The Taube’s wing design is based on the zanonia tree seed pod, which drifts through the air for great distances.

Igo Etrich studied Otto Lilienthal’s gliders, bird wings, and flying foxes before deciding to model his airplane’s wings after the zanonia tree seedpod from Java, based on a theory held by Dr. Fredrich Ahlborn, a German botanist, that the dried zanonia seed was the perfect aerodynamic form.

First produced for sporting purposes, Taubes were later used for observation and training by Germany and Austro-Hungary during World War I. Ironically, the Taube (meaning dove, the symbol of peace) was the first to drop bombs in war—on the Balkans in 1911 and Paris in 1914.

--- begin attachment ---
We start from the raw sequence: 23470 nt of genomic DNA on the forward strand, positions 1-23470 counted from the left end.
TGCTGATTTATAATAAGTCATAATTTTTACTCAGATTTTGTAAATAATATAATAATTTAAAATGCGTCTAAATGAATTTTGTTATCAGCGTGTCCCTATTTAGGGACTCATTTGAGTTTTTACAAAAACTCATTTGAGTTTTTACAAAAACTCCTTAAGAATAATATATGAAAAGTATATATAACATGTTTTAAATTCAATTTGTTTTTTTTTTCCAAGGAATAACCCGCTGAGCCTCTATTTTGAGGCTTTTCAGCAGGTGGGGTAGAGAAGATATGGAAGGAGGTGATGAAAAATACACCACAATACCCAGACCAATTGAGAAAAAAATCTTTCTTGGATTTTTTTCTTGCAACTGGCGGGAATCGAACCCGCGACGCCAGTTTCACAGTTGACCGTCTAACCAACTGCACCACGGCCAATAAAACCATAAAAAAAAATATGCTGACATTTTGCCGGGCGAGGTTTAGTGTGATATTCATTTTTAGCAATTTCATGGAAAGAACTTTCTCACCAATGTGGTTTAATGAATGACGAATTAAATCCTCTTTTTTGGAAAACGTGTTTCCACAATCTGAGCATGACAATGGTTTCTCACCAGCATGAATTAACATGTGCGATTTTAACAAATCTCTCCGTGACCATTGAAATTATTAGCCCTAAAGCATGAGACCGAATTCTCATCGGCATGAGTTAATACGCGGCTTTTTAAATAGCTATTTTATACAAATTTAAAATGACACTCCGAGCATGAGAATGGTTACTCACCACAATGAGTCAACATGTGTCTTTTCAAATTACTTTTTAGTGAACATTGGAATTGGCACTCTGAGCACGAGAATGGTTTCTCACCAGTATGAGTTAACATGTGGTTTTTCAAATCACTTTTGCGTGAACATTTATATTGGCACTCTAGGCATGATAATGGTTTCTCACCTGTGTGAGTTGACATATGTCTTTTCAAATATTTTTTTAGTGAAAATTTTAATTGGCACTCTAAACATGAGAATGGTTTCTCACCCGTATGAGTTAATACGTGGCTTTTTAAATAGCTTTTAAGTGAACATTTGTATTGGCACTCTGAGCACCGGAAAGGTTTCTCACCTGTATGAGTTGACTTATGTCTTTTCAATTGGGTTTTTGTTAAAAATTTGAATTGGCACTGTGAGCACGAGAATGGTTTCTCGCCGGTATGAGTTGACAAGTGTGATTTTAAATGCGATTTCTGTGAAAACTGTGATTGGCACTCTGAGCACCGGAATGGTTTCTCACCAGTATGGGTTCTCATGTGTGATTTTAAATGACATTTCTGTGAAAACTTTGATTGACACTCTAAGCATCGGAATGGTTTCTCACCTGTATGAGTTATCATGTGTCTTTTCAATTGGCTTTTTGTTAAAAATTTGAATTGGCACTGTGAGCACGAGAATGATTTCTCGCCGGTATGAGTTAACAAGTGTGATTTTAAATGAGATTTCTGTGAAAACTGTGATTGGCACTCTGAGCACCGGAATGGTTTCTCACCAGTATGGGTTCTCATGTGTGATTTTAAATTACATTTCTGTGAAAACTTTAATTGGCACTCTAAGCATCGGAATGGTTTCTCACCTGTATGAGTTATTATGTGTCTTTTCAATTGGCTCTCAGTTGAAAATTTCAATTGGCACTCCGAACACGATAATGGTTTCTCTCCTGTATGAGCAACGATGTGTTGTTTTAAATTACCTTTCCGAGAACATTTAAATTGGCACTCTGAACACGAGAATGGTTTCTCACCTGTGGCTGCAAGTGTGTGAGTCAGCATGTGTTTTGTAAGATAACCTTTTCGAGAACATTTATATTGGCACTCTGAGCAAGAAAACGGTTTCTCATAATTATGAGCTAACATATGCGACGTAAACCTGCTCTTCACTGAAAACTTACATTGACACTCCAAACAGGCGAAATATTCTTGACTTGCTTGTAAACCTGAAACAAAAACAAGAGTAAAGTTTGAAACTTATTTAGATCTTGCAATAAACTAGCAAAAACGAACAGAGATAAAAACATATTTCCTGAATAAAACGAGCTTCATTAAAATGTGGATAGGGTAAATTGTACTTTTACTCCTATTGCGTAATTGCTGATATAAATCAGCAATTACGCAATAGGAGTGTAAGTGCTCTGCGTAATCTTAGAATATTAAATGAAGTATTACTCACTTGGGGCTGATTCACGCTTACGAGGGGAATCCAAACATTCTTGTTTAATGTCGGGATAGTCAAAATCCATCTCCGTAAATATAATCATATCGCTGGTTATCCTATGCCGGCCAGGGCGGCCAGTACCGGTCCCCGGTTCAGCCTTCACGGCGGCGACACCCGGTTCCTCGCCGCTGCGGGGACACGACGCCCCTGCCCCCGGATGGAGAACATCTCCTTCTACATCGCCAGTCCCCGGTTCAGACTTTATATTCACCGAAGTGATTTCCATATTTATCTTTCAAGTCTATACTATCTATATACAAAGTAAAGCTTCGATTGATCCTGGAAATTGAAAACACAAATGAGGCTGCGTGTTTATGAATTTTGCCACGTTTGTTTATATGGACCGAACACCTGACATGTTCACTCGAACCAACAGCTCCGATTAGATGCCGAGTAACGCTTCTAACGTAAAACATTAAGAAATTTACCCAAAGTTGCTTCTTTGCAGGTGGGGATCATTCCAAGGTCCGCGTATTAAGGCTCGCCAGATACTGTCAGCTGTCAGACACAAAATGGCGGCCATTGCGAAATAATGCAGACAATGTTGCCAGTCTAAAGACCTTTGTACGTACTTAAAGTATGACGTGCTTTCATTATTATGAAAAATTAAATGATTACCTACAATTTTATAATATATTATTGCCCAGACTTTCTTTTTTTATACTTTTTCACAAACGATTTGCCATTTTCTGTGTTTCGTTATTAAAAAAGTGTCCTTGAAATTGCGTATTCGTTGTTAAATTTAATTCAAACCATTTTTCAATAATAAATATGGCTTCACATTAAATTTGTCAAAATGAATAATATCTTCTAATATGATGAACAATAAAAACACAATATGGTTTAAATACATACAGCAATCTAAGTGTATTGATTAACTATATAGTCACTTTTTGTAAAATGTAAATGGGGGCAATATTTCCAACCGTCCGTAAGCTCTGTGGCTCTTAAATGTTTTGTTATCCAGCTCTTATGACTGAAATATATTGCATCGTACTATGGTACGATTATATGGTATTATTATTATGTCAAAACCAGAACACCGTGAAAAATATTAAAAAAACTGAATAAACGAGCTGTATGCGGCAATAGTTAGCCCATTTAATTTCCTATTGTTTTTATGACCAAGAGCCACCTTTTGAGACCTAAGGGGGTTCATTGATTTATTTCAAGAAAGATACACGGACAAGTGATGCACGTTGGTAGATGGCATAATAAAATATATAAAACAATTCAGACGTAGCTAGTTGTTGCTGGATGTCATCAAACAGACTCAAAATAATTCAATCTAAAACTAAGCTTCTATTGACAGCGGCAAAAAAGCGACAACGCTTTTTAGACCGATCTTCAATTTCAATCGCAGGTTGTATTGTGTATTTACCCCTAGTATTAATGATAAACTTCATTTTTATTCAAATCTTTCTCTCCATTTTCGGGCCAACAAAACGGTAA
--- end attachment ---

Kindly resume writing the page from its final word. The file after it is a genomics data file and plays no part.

Specifications: Span 46’ 8”, length 32’ 4”, takeoff weight 1750 lbs., engine 100/120 hp. Engine: Mercedes water-cooled six-cylinder in-line (original); 200 horsepower Ranger water-cooled six- cylinder upright conversion (representation); maximum speed 60 mph.

Accession no. 1990P18

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